Book writing gets a chapter (starting with the advice “Don’t think about writing a book unless you really cannot help yourself). So does appearing as an expert witness in legal situations and providing expert information in policy making venues.
Dean briefly considers other communication venues in the penultimate chapter (Other Venues). Science Café, film-making, science festivals, and “outreach” in general. I am sure she could have expanded each of these become separate chapters in a much larger book.
The book does provide an extensive overview of the subject. The glaring omission for me was the book review! I have the impression that in the UK and USA this is an important format for discussing new, important or controversial areas of science and its relationship with society. I also notice that several science bloggers in New Zealander are producing such reviews. Oh well, perhaps someone else has written a useful book on the book review.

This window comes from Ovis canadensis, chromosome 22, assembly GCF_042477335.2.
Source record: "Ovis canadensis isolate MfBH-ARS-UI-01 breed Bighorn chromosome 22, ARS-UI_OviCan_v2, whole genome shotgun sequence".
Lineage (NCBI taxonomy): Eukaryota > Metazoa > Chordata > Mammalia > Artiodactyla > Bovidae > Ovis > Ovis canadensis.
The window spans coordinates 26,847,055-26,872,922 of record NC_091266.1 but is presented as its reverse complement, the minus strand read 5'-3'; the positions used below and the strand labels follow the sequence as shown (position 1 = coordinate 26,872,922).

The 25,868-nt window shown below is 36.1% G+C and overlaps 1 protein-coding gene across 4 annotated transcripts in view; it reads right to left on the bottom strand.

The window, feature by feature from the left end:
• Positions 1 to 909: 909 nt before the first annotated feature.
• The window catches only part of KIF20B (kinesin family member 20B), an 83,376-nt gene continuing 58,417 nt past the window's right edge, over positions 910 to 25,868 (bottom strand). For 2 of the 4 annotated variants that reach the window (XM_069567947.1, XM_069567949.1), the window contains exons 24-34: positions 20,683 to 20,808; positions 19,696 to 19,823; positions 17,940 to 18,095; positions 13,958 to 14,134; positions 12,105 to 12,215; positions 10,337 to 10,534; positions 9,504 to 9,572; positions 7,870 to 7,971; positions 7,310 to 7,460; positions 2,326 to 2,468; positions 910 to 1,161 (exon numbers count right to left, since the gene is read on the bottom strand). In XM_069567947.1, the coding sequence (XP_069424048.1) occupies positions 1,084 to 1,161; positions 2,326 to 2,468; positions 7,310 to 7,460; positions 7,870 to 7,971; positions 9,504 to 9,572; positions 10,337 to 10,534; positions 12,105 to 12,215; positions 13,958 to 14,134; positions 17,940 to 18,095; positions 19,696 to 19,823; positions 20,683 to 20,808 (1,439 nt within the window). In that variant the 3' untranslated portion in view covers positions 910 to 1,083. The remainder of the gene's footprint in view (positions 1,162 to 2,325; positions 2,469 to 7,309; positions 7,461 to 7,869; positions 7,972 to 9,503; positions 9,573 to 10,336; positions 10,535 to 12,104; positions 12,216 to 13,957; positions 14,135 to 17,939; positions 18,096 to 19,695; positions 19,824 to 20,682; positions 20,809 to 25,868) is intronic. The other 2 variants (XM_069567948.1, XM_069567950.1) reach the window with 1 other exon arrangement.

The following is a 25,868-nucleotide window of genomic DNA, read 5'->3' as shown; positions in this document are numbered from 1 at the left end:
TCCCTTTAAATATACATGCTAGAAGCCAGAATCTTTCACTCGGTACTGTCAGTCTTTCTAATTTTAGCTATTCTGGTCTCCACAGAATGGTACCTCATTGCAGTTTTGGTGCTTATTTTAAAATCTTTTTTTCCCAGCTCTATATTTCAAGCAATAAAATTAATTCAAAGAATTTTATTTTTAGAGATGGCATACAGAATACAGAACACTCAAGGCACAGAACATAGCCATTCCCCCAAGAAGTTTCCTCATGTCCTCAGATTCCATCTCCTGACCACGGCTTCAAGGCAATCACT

A social service and a career enhancer
Communication is not just a social service or duty for scientists. More and more it is an important skill for their professional success. Communication with peers at conferences and with papers is no longer enough. More and more we need to communicate with the non-specialist. With industry stakeholders in our science area. With policy makers and consultants. So even from an ambitious, selfish view, communication is an important scientific skill.